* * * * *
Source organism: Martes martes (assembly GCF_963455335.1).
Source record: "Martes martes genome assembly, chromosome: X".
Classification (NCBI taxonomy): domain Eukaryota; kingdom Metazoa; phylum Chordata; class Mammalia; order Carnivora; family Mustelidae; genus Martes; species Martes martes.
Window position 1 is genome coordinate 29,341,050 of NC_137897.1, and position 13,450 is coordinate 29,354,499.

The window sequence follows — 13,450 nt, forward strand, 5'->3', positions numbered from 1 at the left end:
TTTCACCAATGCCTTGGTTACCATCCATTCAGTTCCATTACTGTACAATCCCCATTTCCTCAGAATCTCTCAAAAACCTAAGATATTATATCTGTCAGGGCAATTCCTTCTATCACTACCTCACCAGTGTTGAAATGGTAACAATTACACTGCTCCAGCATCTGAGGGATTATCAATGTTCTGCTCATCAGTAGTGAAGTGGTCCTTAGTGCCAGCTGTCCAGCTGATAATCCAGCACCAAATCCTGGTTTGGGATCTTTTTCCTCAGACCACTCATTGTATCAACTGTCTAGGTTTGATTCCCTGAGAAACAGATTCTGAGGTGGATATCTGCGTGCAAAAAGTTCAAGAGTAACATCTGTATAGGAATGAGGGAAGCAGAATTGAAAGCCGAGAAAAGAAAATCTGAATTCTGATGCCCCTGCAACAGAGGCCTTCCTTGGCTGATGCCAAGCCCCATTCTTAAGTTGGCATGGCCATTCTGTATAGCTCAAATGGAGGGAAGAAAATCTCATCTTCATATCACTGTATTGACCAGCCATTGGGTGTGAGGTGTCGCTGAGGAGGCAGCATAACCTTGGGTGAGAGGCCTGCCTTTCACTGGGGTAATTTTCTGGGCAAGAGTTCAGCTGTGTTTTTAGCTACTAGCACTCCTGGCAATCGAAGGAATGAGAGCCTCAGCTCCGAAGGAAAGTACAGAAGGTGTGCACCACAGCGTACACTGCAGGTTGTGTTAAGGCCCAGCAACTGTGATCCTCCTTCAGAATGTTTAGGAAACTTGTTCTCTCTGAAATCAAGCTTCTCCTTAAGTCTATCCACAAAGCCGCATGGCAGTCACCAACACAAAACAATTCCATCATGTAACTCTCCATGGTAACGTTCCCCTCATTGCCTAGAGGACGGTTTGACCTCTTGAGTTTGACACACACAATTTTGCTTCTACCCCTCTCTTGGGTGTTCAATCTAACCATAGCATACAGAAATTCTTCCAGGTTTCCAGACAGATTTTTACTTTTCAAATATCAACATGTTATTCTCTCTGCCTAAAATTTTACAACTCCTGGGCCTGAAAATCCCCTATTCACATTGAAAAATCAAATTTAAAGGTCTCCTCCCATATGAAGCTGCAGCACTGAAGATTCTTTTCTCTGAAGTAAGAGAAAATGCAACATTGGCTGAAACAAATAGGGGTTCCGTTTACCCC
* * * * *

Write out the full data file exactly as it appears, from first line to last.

Source organism: Martes martes (assembly GCF_963455335.1).
Source record: "Martes martes genome assembly, chromosome: X".
Classification (NCBI taxonomy): domain Eukaryota; kingdom Metazoa; phylum Chordata; class Mammalia; order Carnivora; family Mustelidae; genus Martes; species Martes martes.
Window position 1 is genome coordinate 29,341,050 of NC_137897.1, and position 13,450 is coordinate 29,354,499.

The window sequence follows — 13,450 nt, forward strand, 5'->3', positions numbered from 1 at the left end:
TTTCACCAATGCCTTGGTTACCATCCATTCAGTTCCATTACTGTACAATCCCCATTTCCTCAGAATCTCTCAAAAACCTAAGATATTATATCTGTCAGGGCAATTCCTTCTATCACTACCTCACCAGTGTTGAAATGGTAACAATTACACTGCTCCAGCATCTGAGGGATTATCAATGTTCTGCTCATCAGTAGTGAAGTGGTCCTTAGTGCCAGCTGTCCAGCTGATAATCCAGCACCAAATCCTGGTTTGGGATCTTTTTCCTCAGACCACTCATTGTATCAACTGTCTAGGTTTGATTCCCTGAGAAACAGATTCTGAGGTGGATATCTGCGTGCAAAAAGTTCAAGAGTAACATCTGTATAGGAATGAGGGAAGCAGAATTGAAAGCCGAGAAAAGAAAATCTGAATTCTGATGCCCCTGCAACAGAGGCCTTCCTTGGCTGATGCCAAGCCCCATTCTTAAGTTGGCATGGCCATTCTGTATAGCTCAAATGGAGGGAAGAAAATCTCATCTTCATATCACTGTATTGACCAGCCATTGGGTGTGAGGTGTCGCTGAGGAGGCAGCATAACCTTGGGTGAGAGGCCTGCCTTTCACTGGGGTAATTTTCTGGGCAAGAGTTCAGCTGTGTTTTTAGCTACTAGCACTCCTGGCAATCGAAGGAATGAGAGCCTCAGCTCCGAAGGAAAGTACAGAAGGTGTGCACCACAGCGTACACTGCAGGTTGTGTTAAGGCCCAGCAACTGTGATCCTCCTTCAGAATGTTTAGGAAACTTGTTCTCTCTGAAATCAAGCTTCTCCTTAAGTCTATCCACAAAGCCGCATGGCAGTCACCAACACAAAACAATTCCATCATGTAACTCTCCATGGTAACGTTCCCCTCATTGCCTAGAGGACGGTTTGACCTCTTGAGTTTGACACACACAATTTTGCTTCTACCCCTCTCTTGGGTGTTCAATCTAACCATAGCATACAGAAATTCTTCCAGGTTTCCAGACAGATTTTTACTTTTCAAATATCAACATGTTATTCTCTCTGCCTAAAATTTTACAACTCCTGGGCCTGAAAATCCCCTATTCACATTGAAAAATCAAATTTAAAGGTCTCCTCCCATATGAAGCTGCAGCACTGAAGATTCTTTTCTCTGAAGTAAGAGAAAATGCAACATTGGCTGAAACAAATAGGGGTTCCGTTTACCCC